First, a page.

Market Recap for Tuesday, February 6, 2018
Volatility is the name of the game right now and big swings - both up and down - should be expected in the near-term. Yesterday was the bulls' turn as our major indices rallied back, led by the Dow Jones' 567 point gain. There was early selling to add on to the Monday afternoon swoon and the Volatility Index ($VIX) forged to an intraday high well into the 40s, a historical level where we've seen major S&P 500 bottoms print. Therefore, I believe the S&P 500 trading range has now been established. Here it is:
Trips to 40-50 in the VIX tend to mark very significant bottoms. Also, the volume on yesterday's reversal was of a capitulatory nature - over 4 billion shares, easily the highest level on the chart above. It's noteworthy that it was even more than the two quad-witching options expiration days on the 3rd Fridays in September and December.
Eight of nine sectors advanced with the leader being materials (XLB, +3.27%), followed by technology (XLK, +2.87%) and consumer discretionary (XLY, +2.56%). The only sector to fall was the defensive-oriented utilities sector (XLU, -1.49%), which sold off despite lower treasury yields.
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We've seen another morning of swings in futures, but not nearly as crazy as Tuesday morning. Asian markets were mixed overnight, while European markets are mostly higher as investors across the globe take a collective deep breath.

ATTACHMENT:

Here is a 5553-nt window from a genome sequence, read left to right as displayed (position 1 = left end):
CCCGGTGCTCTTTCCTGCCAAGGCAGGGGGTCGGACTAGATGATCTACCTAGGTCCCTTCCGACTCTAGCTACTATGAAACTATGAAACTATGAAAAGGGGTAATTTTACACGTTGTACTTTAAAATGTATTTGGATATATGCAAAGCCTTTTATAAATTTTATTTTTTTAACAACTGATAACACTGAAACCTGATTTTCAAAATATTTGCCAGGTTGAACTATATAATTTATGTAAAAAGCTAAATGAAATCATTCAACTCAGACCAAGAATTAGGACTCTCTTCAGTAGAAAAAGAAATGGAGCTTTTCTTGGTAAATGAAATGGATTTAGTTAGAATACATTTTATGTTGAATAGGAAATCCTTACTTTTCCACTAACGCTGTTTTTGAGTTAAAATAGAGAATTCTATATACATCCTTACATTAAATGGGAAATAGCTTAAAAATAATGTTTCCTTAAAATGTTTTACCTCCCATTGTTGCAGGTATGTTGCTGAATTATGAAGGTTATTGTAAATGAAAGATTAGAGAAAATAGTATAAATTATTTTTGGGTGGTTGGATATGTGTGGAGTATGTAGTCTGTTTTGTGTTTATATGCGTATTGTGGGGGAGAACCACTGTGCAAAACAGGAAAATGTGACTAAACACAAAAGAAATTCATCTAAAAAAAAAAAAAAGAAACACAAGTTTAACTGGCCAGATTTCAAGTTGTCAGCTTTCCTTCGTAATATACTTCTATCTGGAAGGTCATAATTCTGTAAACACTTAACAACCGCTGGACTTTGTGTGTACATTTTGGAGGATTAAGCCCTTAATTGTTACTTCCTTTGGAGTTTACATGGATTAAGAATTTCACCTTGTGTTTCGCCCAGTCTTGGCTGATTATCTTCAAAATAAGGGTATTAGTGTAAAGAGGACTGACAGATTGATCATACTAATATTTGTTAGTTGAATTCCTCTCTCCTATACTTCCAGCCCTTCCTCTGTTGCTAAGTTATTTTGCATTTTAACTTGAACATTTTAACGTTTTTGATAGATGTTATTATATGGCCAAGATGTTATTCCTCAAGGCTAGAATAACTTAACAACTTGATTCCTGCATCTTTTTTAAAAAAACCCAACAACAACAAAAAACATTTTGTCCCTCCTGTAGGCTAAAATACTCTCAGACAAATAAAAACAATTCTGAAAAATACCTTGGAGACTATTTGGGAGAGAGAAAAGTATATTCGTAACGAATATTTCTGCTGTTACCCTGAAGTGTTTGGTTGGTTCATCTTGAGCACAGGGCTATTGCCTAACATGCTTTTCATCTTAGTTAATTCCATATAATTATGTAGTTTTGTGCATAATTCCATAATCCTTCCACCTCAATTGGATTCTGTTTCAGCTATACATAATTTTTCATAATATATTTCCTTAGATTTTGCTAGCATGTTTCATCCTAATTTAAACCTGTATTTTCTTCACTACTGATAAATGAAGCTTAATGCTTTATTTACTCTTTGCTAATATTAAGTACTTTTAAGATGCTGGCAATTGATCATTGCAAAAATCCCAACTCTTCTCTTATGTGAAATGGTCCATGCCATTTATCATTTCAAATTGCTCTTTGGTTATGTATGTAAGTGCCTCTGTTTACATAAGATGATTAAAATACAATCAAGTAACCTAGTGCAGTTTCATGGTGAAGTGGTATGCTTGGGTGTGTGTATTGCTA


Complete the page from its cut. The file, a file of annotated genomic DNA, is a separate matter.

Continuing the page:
Both crude oil ($WTIC) and gold ($GOLD) are down fractionally, while the 10 year treasury yield ($TNX) is up slightly, nearing 2.80% once again.
With still plenty of time to the opening bell on Wall Street, Dow Jones futures are down nearly 100 points.
One of the pillars of a bull market is traders' appetite for risk. Put another way, we need to see relative strength in aggressive areas of the market. The U.S. stock market, and global markets for that matter, were due for a correction. We've now witnessed one, which is a positive development for equities. The technical alignment amongst the sectors couldn't be any stronger really, so I look for the bull market to continue, albeit in a more consolidatory fashion now that highs and lows have been established.
Check out the relative strength of our aggressive sectors over the past year:
This chart remains quite bullish in my view and is a critical "under the surface" signal. This doesn't mean we'll see a market that moves straight up from here. We could see more violent swings as the VIX remains at 30, still an elevated level. But I'll be surprised if Tuesday morning's low at 2593 is violated as it occurred during panicked selling on extremely heavy volume and Tuesday's action overall to me feels like a day of capitulatory action.
General Motors (GM) reported its latest quarterly earnings and that very solid report appeared to save the day for autos ($DJUSAU). A bullish engulfing candle formed on the group that likely marks a bottom on the daily chart:
Autos have tested long-term trendline support and bounced nicely. There was a weekly negative divergence that required consolidation or selling and we've now seen that. The current hammer suggests the uptrend remains in play and I'd expect further strength in the weeks ahead. Of course, that current weekly candle won't be final until Friday's close and we could see a much different picture by then. However, with the VIX already hitting a critical area in the 40s, I believe the worst is over in terms of volatility spikes.
We are now in the seasonal sweet spot for the Dow Jones U.S. Toys Index ($DJUSTY). February and March have produced average monthly gains of 3.2% and 3.7%, respectively, over the past 19 years. May (+3.4%) is the only other calendar month that produces average gains above 3%. Hasbro (HAS) is a particularly strong stock over the next few months seasonally.
Key Earnings Reports
(actual vs. estimate):
CTSH: 1.03 vs .97
EXC: .55 vs .62
GGP: .48 vs .47
HUM: 2.06 vs 2.00
ICE: .73 vs .72
SNY: .62 vs .69
STO: .39 vs .34
XEL: .42 vs .43
(reports after close, estimate provided):
Key Economic Reports